Former health minister Jenny Mikakos
Jenny Mikakos, who resigned as Victoria’s health minister last month, has taken a parting shot at the Premier in her final submission, saying his evidence to the inquiry should be “treated with caution”.
She says it is “nonsense” for her, or her department, to be held solely accountable for the failures in the hotel quarantine program. If she was unaware of many critical decisions, that was due to no fault on her part, she says.
It would be a nonsense … for the DHHS, and through it, Ms Mikakos, to be considered to be solely responsible and solely accountable for the hotel quarantine program.
Jenny Mikakos’ final submission
The former minister says the Department of Jobs, Precincts and Regions, as well as Jobs Minister Martin Pakula, should be held “jointly responsible” for the bungled program.
She adds that it is “implausible” to believe that the decision to use private security was the result of a “creeping assumption” among top bureaucrats, rather than a considered choice at an elevated level of the state government.
Department of Health and Human Services
Victoria’s Health Department says it is “impossible to link” the state’s disastrous second wave of COVID-19 with the outbreak at the Rydges on Swanston quarantine hotel.
The DHHS also uses its final submission to claim the hotel program was not as bad as it has been portrayed with 20,000 people passing through the system, most of them without difficulty.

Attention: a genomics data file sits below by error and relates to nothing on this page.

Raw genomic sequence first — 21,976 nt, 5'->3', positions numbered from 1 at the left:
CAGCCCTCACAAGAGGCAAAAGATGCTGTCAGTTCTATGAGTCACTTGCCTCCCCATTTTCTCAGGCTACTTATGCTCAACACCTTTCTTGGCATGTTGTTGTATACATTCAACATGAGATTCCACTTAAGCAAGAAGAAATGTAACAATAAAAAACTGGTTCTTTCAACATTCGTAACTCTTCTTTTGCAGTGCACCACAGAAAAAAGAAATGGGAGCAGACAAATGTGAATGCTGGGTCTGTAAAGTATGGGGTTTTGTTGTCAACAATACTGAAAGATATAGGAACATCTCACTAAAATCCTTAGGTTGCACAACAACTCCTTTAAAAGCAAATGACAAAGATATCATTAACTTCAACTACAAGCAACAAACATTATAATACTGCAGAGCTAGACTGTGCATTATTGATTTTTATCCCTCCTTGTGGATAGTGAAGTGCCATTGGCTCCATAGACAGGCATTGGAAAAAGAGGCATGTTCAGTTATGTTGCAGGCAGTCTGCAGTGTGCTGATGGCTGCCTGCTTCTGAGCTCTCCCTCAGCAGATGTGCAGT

The department says it was Victoria Police, with its regulatory oversight role for the security industry, that should have flagged risks involved with putting a lightly trained, largely casualised workforce, in such a vital role.
But its claim that the link between Rydges and the “downstream” effects of the second wave was not proven is likely to be the most controversial aspect of the department’s 85-page submission.
“It is impossible to link the downstream impacts of COVID-19 to a specific transmission event in the Rydges hotel, given the wide range of other factors and circumstances involved, the lack of definitive evidence about the nature of the transmission event, and the capricious and unpredictable nature of the virus,” the submission reads.
It is worth noting that genomic sequencing carried out by Melbourne’s Doherty Institute and presented to the inquiry shows that more than 99 per cent all of Victoria’s second-wave COVID-19 cases can be traced back to quarantine breaches at the Rydges on Swanston and Stamford Plaza hotels.
In its submission, Victoria Police backs former health minister Jenny Mikakos’ assertion that the decision to use private security in hotel quarantine was made soon after a National Cabinet meeting on March 27.
The crucial decision was “undoubtedly made” before a State Control Centre meeting was held that afternoon at 4.30pm, the force says.
It was “unaided by any view (however expressed)” by police at that meeting.
Following the National Cabinet meeting, then-police chief commissioner Graham Ashton sent a text message to Victoria’s top public servant, Chris Eccles, saying he was “getting word from Canberra” that returned travellers would be “guarded by police for 14 days”.
Six minutes later, Mr Ashton texted his federal police counterpart, saying “our DPC [Department of Premier and Cabinet]” had set up a deal for private security.
Victoria Police maintains “someone had given information” to Mr Ashton in the six-minute window, although he cannot remember who.